Katherine Lizardo is an ADHD Mom, with an ADHD child, so I turned to her for expert insight. Research shows that a parent with ADHD has a 40-57% chance of having a child with ADHD. As Ms. Lizardo writes, “Knowing that my kids will highly likely have ADHD like me, I was not surprised when my son was diagnosed with ADHD as well.” As for her own diagnosis, she writes: “I’m grateful that I’ve been through therapy, medication, and other treatment options since I was diagnosed with ADHD as an adult over 20 years ago. I am now sharing with my son the same skills and expertise I’ve learned managing my own ADHD.”
For parents like Katherine Lizardo, having a child with ADHD requires lots of love and patience. Here’s what we discussed, along with Ms. Lizardo’s keen insights:
What’s the hardest part of parenting an ADHD child?
“As an ADHD Mom, the hardest part of parenting an ADHD child is managing my symptoms with his. When both of us are experiencing emotional dysregulation simultaneously, we both have an extremely challenging time self-regulating. In those situations, I walk away and he goes to his safe place, which is his room. You can’t fight fire with fire. That’s why we work through our own emotions first and calm down. Afterward, we talk, we hug, and we tell each other how much we love each other. Physical and emotional connections are vital methods of communication for neurodivergent individuals, especially for highly-sensitive ones like my son and me.”
Can you share a personal anecdote about your relationship?
“Our ADHD makes us time blind. That’s an ADHD trait. The saying – The blind leading the blind – is apropos in our situation! It can be hilarious when we both lose track of time while trying to remind each other of time. These are situations where having a good sense of humor and compassion makes a big difference in our relationship.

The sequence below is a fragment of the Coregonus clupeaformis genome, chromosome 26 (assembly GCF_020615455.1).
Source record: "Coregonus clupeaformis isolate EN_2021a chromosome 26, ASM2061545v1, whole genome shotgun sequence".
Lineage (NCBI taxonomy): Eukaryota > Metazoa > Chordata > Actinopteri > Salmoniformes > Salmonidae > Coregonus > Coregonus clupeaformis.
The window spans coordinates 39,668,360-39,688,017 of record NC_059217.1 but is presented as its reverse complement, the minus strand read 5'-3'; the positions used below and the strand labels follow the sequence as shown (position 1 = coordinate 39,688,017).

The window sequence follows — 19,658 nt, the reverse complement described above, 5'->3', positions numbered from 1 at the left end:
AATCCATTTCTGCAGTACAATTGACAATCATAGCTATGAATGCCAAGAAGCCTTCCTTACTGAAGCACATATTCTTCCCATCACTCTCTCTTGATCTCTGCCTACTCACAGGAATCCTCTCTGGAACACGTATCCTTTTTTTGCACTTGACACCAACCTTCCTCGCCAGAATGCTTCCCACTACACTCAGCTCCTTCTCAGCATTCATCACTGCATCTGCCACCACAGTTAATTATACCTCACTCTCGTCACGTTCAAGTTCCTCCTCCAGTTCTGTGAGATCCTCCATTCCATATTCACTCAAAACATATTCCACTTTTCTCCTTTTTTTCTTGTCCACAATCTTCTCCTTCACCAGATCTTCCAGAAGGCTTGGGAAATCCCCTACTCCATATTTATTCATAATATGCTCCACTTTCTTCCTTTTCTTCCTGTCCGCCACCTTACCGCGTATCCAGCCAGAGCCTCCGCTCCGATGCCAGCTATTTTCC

For example, when I need to take him to an appointment – like his therapy appointment – it can be quite a comical series of events. It usually goes something like this. I remind him that his appointment is in an hour, so it’s time for us to prepare to go. We both change clothes in our own rooms. Then we both get distracted in our separate rooms. He usually gets distracted by a toy in his room and plays for ten minutes. I usually hyperfreeze – that’s what I call when I freeze on the spot suddenly, lost in my random ADHD thoughts, sorting them out. Once I do that, I realize a few minutes have passed. I then walk to my son’s room, knock on his door, and say loudly, “Time check.” That’s my cue to him to look at the time and ensure he has completed what he needed to do (which was to change in this case). My signal helps him get back on track if he hasn’t completed his task. But if he has completed his task, and we still have time before leaving, he knows he can play more. And that’s okay with me.”
Can you advise how you manage that time crunch?